Experimental Investigation on Seepage Stability of Filling Material of Karst Collapse Pillar in Mining Engineering

Bangyong Yu, Zhanqing Chen, Jiangyu Wu
2018 Advances in Civil Engineering  
In northern China, groundwater inrush of Karst collapse pillar (KCP) often affects the coal mining process. Current studies rarely consider the seepage stability of filling materials of KCP, especially through experimental investigations. This study is to quantify the impacts of variable initial porosity and cementing strength on the seepage properties of filling material. For this purpose, we designed and fabricated a test system. This system can offer high water pressure and abundant water
more » ... d abundant water flow rate. We tested three types of specimens which were cemented by clay, gypsum, and cement, respectively. The seepage properties were obtained under the initial porosity of 0.11, 0.13, 0.15, and 0.17, respectively. The change mechanism of seepage properties was measured through the comparison between mass loss and mass gain. The results showed the followings findings: (1) The permeability-time curves have two types: the first type is that permeability gradually increases up to the occurrence of seepage instability and the second type is that permeability gradually decreases and approaches to a stable value. No seepage instability is observed. (2) Initial porosity and cementing material significantly affect the water flow properties of filling material. In general, larger initial porosity has larger permeability. For clay as cementing material, seepage instability occurs soon and higher initial porosity has shorter time to reach seepage instability. For gypsum, seepage instability occurs after a period of time when initial porosity is large enough. For cement, the permeability decreases gradually and approaches to a stable value. The permeability-time curves have rapid decrease and slow decrease. (3) The permeability has a magnitude of 10−15–10−13 m2 and varies with initial porosity and cementing materials. The permeability is the largest for clay cementing and is the smallest for cement cementing.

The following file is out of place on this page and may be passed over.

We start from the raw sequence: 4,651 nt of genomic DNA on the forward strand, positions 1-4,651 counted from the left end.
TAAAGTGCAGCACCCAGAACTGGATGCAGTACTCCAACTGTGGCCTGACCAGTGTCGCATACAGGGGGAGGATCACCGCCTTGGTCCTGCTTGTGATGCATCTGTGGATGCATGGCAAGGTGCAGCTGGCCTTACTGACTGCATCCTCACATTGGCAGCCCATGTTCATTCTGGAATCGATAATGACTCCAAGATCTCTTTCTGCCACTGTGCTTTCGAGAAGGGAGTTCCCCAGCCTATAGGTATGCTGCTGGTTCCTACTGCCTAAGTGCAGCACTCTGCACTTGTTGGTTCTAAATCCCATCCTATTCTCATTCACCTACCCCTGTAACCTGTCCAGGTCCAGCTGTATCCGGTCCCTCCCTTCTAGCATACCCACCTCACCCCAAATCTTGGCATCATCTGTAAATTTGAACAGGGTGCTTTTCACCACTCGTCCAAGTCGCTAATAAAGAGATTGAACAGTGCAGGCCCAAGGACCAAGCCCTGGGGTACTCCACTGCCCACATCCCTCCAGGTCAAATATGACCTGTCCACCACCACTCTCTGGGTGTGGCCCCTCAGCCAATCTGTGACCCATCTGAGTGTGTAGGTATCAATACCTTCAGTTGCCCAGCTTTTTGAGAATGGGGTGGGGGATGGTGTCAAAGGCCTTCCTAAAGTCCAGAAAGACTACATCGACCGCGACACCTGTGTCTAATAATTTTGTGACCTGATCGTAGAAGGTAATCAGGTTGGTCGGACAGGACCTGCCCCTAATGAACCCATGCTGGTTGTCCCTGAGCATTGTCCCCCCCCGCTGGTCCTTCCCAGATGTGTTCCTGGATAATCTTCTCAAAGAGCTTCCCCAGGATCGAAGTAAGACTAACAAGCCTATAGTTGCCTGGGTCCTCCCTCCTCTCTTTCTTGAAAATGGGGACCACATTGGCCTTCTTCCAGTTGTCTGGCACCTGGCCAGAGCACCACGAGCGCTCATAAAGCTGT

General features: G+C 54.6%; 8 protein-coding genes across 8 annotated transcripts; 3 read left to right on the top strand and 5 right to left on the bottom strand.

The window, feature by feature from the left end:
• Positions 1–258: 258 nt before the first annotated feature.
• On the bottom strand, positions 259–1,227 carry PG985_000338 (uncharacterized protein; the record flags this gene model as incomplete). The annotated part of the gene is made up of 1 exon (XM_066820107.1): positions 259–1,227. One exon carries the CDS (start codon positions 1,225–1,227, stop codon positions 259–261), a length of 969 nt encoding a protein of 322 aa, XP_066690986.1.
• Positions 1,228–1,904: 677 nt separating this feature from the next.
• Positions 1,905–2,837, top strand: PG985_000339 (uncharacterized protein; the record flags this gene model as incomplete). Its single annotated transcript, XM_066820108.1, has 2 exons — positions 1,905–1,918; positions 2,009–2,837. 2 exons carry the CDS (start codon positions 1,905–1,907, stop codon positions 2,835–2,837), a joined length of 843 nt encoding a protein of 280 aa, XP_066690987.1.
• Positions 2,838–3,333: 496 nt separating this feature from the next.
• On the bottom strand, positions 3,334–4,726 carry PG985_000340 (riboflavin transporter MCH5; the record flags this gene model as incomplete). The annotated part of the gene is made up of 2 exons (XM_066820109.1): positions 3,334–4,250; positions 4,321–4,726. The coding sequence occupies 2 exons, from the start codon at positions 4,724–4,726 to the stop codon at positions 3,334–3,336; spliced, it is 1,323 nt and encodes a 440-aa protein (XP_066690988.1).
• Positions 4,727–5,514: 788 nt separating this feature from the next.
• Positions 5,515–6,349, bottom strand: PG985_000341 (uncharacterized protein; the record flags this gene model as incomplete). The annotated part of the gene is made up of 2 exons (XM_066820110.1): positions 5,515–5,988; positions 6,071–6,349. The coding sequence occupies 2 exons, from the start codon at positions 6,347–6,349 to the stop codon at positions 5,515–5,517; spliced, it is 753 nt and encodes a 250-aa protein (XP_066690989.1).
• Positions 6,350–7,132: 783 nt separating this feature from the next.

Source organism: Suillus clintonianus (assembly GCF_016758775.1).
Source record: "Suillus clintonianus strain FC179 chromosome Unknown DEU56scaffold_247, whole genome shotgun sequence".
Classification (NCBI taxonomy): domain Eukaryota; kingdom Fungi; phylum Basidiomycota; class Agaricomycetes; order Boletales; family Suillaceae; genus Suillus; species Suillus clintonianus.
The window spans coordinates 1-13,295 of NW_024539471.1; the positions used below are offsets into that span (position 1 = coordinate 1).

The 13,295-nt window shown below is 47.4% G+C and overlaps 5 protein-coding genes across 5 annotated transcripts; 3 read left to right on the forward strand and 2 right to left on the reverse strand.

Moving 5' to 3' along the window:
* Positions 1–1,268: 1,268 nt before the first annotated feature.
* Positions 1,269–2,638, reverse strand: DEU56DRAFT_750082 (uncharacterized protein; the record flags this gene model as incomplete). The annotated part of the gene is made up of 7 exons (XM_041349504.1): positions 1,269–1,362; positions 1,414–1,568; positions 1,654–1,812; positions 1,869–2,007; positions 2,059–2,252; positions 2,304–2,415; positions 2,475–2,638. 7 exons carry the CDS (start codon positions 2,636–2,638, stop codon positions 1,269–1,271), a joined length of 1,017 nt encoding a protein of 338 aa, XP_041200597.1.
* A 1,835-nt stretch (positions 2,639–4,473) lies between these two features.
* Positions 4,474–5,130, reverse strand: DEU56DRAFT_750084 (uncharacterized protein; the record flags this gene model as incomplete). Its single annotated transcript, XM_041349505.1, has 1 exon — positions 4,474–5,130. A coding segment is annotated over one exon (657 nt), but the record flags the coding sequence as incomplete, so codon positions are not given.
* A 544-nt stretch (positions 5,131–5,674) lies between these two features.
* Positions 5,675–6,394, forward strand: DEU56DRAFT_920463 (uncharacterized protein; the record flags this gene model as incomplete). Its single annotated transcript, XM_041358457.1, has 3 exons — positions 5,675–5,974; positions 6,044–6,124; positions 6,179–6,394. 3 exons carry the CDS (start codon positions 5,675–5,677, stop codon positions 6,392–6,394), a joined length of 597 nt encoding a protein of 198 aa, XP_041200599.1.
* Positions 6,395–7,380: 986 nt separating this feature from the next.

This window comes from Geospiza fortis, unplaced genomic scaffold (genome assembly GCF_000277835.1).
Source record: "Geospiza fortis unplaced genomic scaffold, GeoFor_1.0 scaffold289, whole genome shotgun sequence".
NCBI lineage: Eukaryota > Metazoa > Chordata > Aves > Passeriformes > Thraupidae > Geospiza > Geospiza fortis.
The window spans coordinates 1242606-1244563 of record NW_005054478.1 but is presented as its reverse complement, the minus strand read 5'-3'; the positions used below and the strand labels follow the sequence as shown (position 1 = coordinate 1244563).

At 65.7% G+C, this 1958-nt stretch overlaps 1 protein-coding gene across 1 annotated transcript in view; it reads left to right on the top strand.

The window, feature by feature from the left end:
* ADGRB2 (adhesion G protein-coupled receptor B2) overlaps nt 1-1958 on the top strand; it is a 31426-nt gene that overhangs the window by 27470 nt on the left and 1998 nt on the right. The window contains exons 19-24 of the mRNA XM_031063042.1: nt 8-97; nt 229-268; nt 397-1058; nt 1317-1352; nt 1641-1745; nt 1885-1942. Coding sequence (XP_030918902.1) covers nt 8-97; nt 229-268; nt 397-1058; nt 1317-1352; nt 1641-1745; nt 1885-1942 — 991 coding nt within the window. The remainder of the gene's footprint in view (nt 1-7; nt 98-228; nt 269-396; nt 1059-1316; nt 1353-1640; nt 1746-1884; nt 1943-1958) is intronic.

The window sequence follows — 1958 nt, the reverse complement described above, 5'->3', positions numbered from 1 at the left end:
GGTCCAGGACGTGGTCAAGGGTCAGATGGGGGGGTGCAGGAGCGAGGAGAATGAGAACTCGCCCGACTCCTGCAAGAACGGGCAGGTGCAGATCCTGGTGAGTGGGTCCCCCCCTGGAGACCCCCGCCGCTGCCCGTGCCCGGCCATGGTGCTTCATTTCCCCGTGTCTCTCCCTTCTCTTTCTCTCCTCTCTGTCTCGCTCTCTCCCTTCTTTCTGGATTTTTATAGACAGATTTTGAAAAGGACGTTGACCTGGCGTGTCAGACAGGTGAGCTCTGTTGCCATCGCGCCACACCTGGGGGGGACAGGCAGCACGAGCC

doi:10.1155/2018/3986490 fatcat:zrbcxxx7lffuxlh6iesjopicku